New research shows that global CO2 levels will likely hit 417 ppm this year, the highest ever in human history, and a level not seen since the oceans were 20 m higher:
This year's rise in atmospheric carbon dioxide is expected to be 10 percent higher than normal, according to University of Exeter geography professor Richard Betts, head of the climate impacts division at the Meteorological Office, the U.K.'s national weather service. About 1 percent to 2 percent of the increase will come fromAustralia's devastating wildfire season, [said Martin Siegert, co-director of the Grantham Institute at Imperial College London].
Australia's historic fires, which raged from September through early February, are thought to have unleashed about 900 million tons of carbon dioxide into the atmosphere.
When the planet last had an atmosphere that mirrored today's chemical makeup, Earth was in the midst of the Pliocene Epoch. During that geologic period, which lasted from about 5.3 million to 2.6 million years ago, humans had yet to appear on the planet, and average sea levels were up to 20 m higher than they are today. Global average temperatures were also around 3°C warmer, with temperatures at the poles likely double that, according to Siegert.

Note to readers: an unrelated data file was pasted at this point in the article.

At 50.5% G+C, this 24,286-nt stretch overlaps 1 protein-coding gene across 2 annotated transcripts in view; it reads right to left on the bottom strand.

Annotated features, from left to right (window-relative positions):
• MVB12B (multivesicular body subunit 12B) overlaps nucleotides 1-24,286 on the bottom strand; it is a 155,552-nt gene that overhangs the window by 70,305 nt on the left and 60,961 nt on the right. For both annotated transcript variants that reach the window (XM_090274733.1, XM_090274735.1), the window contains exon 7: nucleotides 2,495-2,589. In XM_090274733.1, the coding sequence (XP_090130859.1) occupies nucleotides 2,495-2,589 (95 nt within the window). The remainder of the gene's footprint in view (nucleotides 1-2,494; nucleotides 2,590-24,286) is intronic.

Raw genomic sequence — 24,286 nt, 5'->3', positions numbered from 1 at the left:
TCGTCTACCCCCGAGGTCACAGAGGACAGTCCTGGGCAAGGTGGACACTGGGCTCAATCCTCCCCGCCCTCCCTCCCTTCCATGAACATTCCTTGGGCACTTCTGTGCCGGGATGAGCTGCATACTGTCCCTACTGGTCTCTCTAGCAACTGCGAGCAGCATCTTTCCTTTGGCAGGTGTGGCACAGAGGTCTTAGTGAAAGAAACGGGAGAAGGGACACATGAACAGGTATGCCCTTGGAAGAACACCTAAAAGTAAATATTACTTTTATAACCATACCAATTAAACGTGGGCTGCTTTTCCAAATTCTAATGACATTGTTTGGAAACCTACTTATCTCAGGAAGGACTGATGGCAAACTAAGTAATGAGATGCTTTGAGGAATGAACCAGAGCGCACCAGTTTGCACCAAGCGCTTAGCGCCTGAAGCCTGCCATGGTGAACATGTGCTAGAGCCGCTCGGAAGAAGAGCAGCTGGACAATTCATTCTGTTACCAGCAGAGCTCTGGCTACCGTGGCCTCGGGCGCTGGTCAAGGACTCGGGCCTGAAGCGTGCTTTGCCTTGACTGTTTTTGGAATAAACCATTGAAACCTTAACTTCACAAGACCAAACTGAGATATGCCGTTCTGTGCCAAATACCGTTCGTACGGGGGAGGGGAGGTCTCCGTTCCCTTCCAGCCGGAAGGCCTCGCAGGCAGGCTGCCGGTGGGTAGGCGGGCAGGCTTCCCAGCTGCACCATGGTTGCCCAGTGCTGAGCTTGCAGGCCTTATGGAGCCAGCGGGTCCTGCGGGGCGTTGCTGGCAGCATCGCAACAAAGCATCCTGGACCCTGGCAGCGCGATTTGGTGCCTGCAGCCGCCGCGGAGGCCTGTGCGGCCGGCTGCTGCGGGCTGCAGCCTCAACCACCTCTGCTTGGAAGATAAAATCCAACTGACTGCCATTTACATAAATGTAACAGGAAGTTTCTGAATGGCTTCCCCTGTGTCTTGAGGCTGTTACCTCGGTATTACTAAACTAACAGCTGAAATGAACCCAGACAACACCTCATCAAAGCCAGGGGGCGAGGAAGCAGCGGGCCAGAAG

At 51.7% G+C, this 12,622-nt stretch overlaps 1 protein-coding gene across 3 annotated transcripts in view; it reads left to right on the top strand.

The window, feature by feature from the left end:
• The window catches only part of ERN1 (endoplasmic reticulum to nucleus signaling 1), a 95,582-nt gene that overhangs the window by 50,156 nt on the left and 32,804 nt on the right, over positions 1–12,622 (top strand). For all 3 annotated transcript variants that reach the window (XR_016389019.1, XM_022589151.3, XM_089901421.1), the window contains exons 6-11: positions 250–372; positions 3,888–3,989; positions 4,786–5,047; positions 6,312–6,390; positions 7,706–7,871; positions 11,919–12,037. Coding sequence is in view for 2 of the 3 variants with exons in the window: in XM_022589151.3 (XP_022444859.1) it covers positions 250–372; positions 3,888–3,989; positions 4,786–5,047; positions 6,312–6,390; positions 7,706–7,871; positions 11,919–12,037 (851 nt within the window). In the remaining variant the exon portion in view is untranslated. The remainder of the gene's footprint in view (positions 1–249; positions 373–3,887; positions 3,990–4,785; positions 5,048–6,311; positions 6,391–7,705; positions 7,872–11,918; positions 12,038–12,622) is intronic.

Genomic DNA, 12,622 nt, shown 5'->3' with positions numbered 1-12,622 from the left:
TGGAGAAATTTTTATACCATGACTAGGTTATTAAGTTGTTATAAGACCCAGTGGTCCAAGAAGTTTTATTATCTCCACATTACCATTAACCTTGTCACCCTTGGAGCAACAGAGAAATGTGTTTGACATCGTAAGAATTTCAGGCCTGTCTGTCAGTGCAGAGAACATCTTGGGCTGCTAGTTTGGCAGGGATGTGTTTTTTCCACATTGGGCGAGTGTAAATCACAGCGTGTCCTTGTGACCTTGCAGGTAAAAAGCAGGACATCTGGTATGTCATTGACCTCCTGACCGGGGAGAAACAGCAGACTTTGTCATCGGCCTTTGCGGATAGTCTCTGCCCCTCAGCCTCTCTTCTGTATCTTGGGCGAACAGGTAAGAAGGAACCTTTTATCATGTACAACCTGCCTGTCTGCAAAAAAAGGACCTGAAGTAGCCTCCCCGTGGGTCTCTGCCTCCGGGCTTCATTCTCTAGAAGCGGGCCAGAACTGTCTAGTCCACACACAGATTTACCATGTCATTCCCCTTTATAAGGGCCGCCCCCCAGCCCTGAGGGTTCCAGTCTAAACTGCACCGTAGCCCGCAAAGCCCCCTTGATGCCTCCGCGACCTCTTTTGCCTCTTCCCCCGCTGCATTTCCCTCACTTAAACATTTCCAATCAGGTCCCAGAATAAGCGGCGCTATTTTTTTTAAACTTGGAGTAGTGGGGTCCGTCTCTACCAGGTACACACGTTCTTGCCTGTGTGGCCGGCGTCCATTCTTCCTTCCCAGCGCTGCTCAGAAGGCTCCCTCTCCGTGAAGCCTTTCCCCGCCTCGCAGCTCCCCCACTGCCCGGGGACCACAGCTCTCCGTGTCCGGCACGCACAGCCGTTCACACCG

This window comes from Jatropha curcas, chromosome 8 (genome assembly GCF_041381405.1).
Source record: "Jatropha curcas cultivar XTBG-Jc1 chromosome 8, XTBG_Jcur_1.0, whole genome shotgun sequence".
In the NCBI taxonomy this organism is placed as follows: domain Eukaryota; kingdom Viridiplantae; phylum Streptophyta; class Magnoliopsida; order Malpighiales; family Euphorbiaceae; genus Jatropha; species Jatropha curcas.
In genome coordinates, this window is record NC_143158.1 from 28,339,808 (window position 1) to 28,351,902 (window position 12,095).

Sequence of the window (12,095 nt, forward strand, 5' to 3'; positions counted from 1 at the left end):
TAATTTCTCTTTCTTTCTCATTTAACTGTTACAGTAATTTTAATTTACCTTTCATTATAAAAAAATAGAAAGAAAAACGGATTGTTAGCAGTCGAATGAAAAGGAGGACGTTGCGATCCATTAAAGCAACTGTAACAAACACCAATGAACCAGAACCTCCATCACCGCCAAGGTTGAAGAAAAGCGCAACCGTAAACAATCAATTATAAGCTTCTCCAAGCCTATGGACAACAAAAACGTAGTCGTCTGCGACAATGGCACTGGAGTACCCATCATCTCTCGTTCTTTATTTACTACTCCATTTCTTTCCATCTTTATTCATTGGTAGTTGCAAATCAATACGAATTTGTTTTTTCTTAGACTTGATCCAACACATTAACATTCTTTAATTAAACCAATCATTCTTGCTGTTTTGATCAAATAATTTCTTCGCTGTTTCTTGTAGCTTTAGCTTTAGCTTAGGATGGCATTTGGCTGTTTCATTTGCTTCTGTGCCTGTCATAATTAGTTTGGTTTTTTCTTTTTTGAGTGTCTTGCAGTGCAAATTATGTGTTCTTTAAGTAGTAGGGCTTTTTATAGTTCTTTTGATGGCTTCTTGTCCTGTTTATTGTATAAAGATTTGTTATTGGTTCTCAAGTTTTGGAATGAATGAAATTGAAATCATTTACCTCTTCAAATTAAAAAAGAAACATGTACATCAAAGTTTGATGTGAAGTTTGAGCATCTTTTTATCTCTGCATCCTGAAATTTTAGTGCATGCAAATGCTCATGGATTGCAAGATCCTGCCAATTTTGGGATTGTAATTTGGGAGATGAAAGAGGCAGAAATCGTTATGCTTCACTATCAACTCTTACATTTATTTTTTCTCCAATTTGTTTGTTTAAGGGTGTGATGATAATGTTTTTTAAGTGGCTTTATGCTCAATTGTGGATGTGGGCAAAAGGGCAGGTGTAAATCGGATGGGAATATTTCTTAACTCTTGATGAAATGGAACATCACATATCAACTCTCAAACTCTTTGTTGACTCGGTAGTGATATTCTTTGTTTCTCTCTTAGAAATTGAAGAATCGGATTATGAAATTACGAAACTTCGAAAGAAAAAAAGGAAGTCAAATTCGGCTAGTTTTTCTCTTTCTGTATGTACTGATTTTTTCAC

Well, here in Chicago, we're 183 m above sea level. If we were 163 m above sea level it would take us a lot less time to get to the Mississippi Delta by Vicksburg, Miss., or to the Atlantic Coast in Richmond, Va. (I'd really miss Boston and London, though.)
On the other hand, unless Lake Michigan drops about 4 m by Saturday, we're looking at the second consecutive month of record lake levels, after the record year we had in 2019.